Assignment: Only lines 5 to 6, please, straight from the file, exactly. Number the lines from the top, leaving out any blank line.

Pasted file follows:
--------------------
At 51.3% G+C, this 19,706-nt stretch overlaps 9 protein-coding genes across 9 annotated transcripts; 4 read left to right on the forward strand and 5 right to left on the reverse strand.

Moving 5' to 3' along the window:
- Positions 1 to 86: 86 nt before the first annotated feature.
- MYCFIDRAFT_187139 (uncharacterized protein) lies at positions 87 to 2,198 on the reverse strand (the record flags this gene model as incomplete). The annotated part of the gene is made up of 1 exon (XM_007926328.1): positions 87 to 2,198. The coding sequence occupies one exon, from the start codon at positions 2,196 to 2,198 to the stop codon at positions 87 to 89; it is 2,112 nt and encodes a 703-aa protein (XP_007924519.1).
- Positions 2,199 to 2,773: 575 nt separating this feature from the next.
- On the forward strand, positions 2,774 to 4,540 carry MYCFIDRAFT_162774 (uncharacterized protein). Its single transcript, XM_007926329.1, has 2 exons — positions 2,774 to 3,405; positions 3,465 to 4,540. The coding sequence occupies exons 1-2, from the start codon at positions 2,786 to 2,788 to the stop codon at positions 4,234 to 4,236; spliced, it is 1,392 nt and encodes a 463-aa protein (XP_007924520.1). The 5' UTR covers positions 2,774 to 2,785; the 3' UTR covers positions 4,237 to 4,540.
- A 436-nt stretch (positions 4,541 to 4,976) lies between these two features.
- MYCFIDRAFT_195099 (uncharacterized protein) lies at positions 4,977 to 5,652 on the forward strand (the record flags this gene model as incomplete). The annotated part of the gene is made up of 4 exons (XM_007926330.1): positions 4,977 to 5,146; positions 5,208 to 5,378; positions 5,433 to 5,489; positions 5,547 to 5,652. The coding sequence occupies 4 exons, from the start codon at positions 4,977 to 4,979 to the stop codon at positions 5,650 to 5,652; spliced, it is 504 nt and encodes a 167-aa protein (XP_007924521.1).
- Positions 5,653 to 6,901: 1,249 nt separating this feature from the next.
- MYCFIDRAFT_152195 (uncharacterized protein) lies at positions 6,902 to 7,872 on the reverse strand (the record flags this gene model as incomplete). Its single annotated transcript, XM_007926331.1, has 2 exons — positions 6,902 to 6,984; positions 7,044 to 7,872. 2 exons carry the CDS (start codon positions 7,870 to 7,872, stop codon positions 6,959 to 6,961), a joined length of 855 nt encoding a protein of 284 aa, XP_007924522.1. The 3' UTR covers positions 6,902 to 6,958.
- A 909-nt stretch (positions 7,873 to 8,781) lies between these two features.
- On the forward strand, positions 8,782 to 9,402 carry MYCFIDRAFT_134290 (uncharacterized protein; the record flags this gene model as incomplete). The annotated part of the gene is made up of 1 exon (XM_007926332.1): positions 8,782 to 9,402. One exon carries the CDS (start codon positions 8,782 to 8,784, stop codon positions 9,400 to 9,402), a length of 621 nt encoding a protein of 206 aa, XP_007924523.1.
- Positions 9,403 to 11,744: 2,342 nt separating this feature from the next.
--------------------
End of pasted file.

- Positions 2,199 to 2,773: 575 nt separating this feature from the next.
- On the forward strand, positions 2,774 to 4,540 carry MYCFIDRAFT_162774 (uncharacterized protein). Its single transcript, XM_007926329.1, has 2 exons — positions 2,774 to 3,405; positions 3,465 to 4,540. The coding sequence occupies exons 1-2, from the start codon at positions 2,786 to 2,788 to the stop codon at positions 4,234 to 4,236; spliced, it is 1,392 nt and encodes a 463-aa protein (XP_007924520.1). The 5' UTR covers positions 2,774 to 2,785; the 3' UTR covers positions 4,237 to 4,540.